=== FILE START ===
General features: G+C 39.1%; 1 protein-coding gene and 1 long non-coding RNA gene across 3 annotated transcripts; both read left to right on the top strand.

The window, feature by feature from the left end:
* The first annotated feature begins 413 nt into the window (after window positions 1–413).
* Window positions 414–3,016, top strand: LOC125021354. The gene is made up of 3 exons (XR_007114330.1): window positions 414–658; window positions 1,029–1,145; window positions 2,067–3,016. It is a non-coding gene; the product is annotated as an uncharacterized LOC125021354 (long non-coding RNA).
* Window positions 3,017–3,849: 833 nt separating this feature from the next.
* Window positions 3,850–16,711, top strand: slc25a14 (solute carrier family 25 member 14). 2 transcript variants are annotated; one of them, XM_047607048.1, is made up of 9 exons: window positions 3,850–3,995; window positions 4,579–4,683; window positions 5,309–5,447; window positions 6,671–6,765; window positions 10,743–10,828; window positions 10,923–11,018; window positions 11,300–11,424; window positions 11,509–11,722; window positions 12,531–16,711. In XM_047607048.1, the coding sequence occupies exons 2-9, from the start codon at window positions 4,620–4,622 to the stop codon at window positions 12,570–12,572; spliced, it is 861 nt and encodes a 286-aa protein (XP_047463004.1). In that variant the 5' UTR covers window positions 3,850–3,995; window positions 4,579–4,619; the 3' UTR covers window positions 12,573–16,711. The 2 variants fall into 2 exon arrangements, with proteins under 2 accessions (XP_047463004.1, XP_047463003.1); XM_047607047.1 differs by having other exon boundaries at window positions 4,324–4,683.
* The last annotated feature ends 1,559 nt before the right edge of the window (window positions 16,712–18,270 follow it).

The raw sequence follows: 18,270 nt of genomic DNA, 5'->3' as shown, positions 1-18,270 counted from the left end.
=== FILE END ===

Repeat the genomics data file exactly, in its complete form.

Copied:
General features: G+C 39.1%; 1 protein-coding gene and 1 long non-coding RNA gene across 3 annotated transcripts; both read left to right on the top strand.

The window, feature by feature from the left end:
* The first annotated feature begins 413 nt into the window (after window positions 1–413).
* Window positions 414–3,016, top strand: LOC125021354. The gene is made up of 3 exons (XR_007114330.1): window positions 414–658; window positions 1,029–1,145; window positions 2,067–3,016. It is a non-coding gene; the product is annotated as an uncharacterized LOC125021354 (long non-coding RNA).
* Window positions 3,017–3,849: 833 nt separating this feature from the next.
* Window positions 3,850–16,711, top strand: slc25a14 (solute carrier family 25 member 14). 2 transcript variants are annotated; one of them, XM_047607048.1, is made up of 9 exons: window positions 3,850–3,995; window positions 4,579–4,683; window positions 5,309–5,447; window positions 6,671–6,765; window positions 10,743–10,828; window positions 10,923–11,018; window positions 11,300–11,424; window positions 11,509–11,722; window positions 12,531–16,711. In XM_047607048.1, the coding sequence occupies exons 2-9, from the start codon at window positions 4,620–4,622 to the stop codon at window positions 12,570–12,572; spliced, it is 861 nt and encodes a 286-aa protein (XP_047463004.1). In that variant the 5' UTR covers window positions 3,850–3,995; window positions 4,579–4,619; the 3' UTR covers window positions 12,573–16,711. The 2 variants fall into 2 exon arrangements, with proteins under 2 accessions (XP_047463004.1, XP_047463003.1); XM_047607047.1 differs by having other exon boundaries at window positions 4,324–4,683.
* The last annotated feature ends 1,559 nt before the right edge of the window (window positions 16,712–18,270 follow it).

The raw sequence follows: 18,270 nt of genomic DNA, 5'->3' as shown, positions 1-18,270 counted from the left end.